Have you ever read a story about some high tech product and not been able to get the gist of the story because you didn’t understand the high tech terminology?

Have you gone into a store to purchase a high tech gadget without understanding what you are really getting?   Or, even worse, have you ever tried to look up how to perform some task on your computer, smartphone, or tablet and not been able to come up with the proper words to insert in the search box?

Actually, the high tech world moves so quickly that most folks are can’t take the time to understand it all.  So today I am going to give you a brief round-up of some of the technology terms that you might find helpful in living in and understanding today’s high tech world.                 

3D Printer
A regular printer puts ink on flat paper to create visual images. The computer or scanner tells the printer what to print. With 3D printing, the computer or scanner still tells the printer what to print. However the 3D printer uses plastic and other materials instead of ink. Instead of a flat image, the 3D printer produces layers of materials on top of one another. The materials are fused together during the process creating a 3-dimensional product that has height, width, and depth. The beauty of 3D printers is that they can create extremely complex designs. They have been used to create everything from skin that can be used for healing wounds to guns that shoot real bullets to jewelry. The cost of these printers has come down dramatically in the last two years and more and more applications are being developed quite rapidly.

Cloud Storage 
Storing data in the cloud means sending it over the Internet to a server where it is stored. Actually the data may be physically stored on multiple servers that are separated geographically, but the data will appear to be a single storage location to the user. That is why the data is said to be “in the cloud”. Because it is out there somewhere, but the user never knows exactly where it is stored. The user only knows that it is stored by a certain entity. For instance, Gmail is stored on Google’s servers. Yahoo mail is on Yahoo’s servers. The same is true of entities like Dropbox, Mozy, and SkyDrive. This type of cloud storage provides real convenience to the end user. Since their data is stored on the Internet rather than on their personal computer or device, it can be accessed through any Internet-connected computer, smartphone, or device.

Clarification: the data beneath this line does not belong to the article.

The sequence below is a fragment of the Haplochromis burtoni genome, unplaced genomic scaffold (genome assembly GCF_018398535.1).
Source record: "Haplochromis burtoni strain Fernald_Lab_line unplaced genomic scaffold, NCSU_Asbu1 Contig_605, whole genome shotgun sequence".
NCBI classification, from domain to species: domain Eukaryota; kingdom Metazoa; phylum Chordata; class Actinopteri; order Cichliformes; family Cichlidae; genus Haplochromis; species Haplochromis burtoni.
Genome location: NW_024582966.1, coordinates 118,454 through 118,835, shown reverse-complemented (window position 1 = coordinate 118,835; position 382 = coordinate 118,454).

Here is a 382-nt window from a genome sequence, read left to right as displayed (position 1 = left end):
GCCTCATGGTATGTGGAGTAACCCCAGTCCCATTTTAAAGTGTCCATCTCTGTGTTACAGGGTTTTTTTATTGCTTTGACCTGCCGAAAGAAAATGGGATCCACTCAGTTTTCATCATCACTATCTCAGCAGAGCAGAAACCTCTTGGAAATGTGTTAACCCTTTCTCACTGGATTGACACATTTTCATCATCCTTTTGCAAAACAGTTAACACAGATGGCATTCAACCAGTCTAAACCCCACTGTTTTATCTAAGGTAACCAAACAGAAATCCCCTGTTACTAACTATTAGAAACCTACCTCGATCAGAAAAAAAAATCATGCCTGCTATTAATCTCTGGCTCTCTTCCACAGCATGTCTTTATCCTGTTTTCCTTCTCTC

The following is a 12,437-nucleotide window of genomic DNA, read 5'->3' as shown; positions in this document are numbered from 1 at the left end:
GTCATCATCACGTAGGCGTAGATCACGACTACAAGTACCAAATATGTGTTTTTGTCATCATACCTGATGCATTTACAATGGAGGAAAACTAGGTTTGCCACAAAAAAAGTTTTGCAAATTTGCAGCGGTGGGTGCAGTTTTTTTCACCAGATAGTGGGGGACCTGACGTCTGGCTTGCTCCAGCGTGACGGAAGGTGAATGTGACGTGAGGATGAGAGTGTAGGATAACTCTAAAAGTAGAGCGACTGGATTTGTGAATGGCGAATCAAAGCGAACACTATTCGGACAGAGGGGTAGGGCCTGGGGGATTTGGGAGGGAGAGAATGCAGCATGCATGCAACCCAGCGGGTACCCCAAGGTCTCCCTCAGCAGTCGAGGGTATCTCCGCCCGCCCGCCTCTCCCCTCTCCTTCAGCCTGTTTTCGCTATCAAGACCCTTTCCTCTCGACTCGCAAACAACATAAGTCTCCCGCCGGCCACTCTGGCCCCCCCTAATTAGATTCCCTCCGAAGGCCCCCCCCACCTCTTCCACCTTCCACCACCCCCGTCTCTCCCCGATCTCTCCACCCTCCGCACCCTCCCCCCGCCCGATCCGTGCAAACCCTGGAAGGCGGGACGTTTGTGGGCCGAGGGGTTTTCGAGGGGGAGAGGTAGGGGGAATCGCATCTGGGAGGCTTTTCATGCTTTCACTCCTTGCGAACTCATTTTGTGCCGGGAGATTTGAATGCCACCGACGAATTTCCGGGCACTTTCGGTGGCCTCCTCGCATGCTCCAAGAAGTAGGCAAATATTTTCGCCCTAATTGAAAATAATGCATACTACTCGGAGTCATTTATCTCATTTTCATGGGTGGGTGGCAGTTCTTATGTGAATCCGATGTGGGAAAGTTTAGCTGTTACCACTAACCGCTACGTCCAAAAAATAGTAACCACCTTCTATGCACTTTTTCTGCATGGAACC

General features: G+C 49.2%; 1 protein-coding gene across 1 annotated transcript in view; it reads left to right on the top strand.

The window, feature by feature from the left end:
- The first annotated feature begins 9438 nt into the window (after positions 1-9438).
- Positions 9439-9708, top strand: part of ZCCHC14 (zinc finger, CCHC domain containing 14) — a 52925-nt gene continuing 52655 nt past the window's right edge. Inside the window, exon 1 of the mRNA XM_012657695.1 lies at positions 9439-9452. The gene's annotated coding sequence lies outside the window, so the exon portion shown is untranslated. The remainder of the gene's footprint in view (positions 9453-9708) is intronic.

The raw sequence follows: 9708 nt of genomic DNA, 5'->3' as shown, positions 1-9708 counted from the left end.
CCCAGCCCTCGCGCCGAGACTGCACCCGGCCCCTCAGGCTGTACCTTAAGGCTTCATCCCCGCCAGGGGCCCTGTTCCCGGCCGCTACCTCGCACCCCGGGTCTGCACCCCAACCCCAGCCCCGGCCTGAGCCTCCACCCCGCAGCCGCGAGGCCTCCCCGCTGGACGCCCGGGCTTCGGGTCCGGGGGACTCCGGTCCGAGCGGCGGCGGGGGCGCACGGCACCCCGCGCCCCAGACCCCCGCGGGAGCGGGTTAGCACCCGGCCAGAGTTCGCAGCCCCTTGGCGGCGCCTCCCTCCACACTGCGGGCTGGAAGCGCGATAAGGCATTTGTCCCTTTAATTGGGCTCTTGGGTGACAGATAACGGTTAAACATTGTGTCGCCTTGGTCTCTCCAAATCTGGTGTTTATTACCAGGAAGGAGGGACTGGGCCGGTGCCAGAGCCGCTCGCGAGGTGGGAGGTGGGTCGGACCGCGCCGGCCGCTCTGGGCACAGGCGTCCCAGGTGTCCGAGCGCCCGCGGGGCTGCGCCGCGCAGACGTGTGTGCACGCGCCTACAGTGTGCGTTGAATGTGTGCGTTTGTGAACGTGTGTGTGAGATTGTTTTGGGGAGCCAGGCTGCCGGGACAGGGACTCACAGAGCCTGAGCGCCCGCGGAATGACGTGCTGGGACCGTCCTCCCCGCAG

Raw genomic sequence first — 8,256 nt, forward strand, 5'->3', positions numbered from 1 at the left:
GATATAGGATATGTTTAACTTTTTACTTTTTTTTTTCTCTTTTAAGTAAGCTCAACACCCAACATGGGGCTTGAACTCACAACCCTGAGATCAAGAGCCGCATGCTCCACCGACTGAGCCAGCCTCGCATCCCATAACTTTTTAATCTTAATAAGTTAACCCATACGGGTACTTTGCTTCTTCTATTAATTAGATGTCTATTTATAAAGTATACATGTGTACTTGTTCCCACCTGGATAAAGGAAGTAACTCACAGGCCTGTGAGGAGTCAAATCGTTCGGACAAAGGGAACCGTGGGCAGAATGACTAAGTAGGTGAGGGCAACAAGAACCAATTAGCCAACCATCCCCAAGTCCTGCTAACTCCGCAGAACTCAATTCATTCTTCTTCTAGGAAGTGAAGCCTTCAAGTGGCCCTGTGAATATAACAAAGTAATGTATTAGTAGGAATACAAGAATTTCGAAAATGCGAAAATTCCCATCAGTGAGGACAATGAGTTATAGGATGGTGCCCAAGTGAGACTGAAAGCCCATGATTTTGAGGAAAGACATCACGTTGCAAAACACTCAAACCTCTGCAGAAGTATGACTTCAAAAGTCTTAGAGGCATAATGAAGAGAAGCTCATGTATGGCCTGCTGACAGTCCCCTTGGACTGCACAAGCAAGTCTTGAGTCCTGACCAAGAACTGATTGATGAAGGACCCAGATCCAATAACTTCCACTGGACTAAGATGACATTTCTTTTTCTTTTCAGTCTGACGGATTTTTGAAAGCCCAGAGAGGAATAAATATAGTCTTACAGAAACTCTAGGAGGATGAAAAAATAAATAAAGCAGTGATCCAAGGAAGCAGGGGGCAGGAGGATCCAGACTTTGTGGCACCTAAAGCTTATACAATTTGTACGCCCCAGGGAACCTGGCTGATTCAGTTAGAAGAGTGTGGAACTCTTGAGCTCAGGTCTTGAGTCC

You have probably hear this word in conjunction with social media websites like Twitter, Instagram, and Facebook.  A hashtag is a word, phrase or a collection of letters preceded by a hash (#) symbol. For instance is your were writing a Tweet about Kleenex, you would put  #Kleenex in your message so others can find it easily.

 Crowdfunding is the funding of a project by taking a small contributions from a large number of people in return for some form of reward. The reward is usually equity in the venture. The Internet is used to make a large number of people aware of a new project or product and get them to make a financial contribution. Popular crowdfunding sites include Kickstarter (www.kickstarter.com) and Indiegogo (www.indiegogo.com). If you haven’t yet investigated crowdfunding, take a look at these websites. They are fascinating.

Google Glass

Although Google Glass is a pair of glasses, they are referred to as Google Glass rather than Google Glasses.  Google Glass looks like and is worn like a pair of glasses. Glass is really a wearable computer with a battery powered display that sits just above the user’s right eye. Glass displays visual information right above your field of view. This can be any type of information about what you are viewing and/or other useable information like that found on a smartphone. Google Glass can take a picture of what you see when you wink your eye and it can record an ongoing video of what you are seeing. Google Glass is currently available to developers for $1,500. A consumer edition is expected within the next year at a much lower cost. If you are a golfer you might find Google Glass very helpful. Using a program called GolfSight for Glass you can get accurate pin distance, course data and scoring information right before your eyes.

(NFC) Near Field Communication
This is a wireless system that allows data transfer over very short distances or by two devices coming into physical contact with each other. This technology is currently being incorporated into many Android phones and is expected to be available in the next version of the iPhone. NFC can be used to make financial payments and to transfer files. For instance if both you and your husband have a Samsung Galaxy 4S smartphone, you can transfer a picture that you just took with your phone to his phone by simply tapping them together.

I guess I’ll have to stop here, but to be honest, I could probably fill up this whole newspaper just writing about the many new high tech terms that have become commonplace today. Hopefully I have given you a better understanding of some of today’s common jargon. If you there is some special term that you would like to understand better, just email me and I’ll try to incorporate it into a future column.